Does a School Exclusion Go on Your Record?

In GCSE, General by Think Student EditorLeave a Comment

Exclusions are a complicated and difficult matter for any student to face; there are only certain grounds for which exclusions are applicable. The decision for exclusion has to be lawful, fair, and proportionate to the actions taken by the student. There are mainly two different types of exclusions: permanent and temporary. The one that is issued depends on the gravity of the matter at hand and the tolerance policy of the school.

In short, yes, school exclusions will likely go on your school record. All schools are legally required to keep records of their students for a certain period of time, and that includes a disciplinary track record.  

The details of exclusions, and the chances of them affecting your college and university applications, all depend on a case-to-case basis. So, read on to find out more. 

Do Schools Keep a Record of a Student’s Disciplinary Track Record?

All schools are legally required to keep records of their pupils for a minimum of five years after they have left. For example, if a child left school at age sixteen, the records would be kept until that child is twenty-one years old.

A student’s school record will include personal information, grades, and exclusions if relevant. For most pupils, these records would be available for both their prospective sixth form colleges and universities. Due to this, it is very important to not get excluded, as it could negatively affect your future education.

What Can Lead to School Exclusions?

A permanent exclusion, or expulsion, is a serious action that results in being permanently removed from the school. It is a consequence of a significant breach of school policy. This can be anything ranging from persistent disruptive behaviour to highly dangerous acts, such as possessing illegal substances. The severity of the punishment does also depend on your school’s tolerance levels.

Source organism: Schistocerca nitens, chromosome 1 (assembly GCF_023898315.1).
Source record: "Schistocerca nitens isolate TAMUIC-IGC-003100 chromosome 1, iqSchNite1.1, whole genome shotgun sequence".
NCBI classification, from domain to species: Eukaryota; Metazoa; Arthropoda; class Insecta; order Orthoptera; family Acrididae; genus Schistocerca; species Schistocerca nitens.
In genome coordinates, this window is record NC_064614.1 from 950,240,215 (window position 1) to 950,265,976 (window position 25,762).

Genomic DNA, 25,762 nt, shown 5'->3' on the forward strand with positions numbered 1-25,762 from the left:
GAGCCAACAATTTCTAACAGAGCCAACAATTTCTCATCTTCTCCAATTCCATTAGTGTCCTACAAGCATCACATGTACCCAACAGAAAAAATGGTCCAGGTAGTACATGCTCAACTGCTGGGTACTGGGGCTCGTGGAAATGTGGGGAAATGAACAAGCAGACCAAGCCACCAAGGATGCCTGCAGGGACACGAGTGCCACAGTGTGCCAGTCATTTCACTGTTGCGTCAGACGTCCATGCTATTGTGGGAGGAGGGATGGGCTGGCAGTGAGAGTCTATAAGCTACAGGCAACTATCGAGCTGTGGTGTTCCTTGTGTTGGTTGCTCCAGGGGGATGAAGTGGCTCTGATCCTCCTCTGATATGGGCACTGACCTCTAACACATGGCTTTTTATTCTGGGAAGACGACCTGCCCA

This decision to expel a student is only taken when the presence of the student at the school harms the education and welfare of others. On the other hand, a fixed-term exclusion is a suspension for only a period of time decided by the school. Comparatively, this applies for offences that are less serious than ones that lead to complete expulsion.  

Schools have the option to isolate students on the school premises instead of expelling them completely. In England, fixed term exclusions cannot exceed more than 45 days. During this period, you are still a student at the school.  

The circumstances of an exclusion are different for every school, but there is a line that most of us know to draw. An exclusion isn’t a light matter for anyone, and the importance of avoiding getting into one cannot be stressed enough. For further guidance on what to do if you or your child is excluded click here. 

Can You Contest a School Exclusion? 

Your parents or guardians are in a position to contest the exclusion. In the case that you feel you have been unrightfully treated with an exclusion, the first thing to do is talk to your parents or guardian about it.

In the case that a permanent exclusion is on the table but not finalised, negotiating for an alternative or reinstatement back to school may be an option. However, this is dependent on the severity of the situation and your previous history at the school.  

An exclusion would be overseen by the heads at your school, and the governing directors. Your parents and local authorities (they don’t apply for shorter, minor incidents) will also be present.  

Parents can apply for an Independent Review Panel (IRP) to review the negotiation in order to direct the school to reconsider their stance on the issue. This is in the case you are not happy with the proceedings that follow. Although, please note that the Independent Review Panel does not have the authority to reinstate you if the school has firmly decided on an exclusion.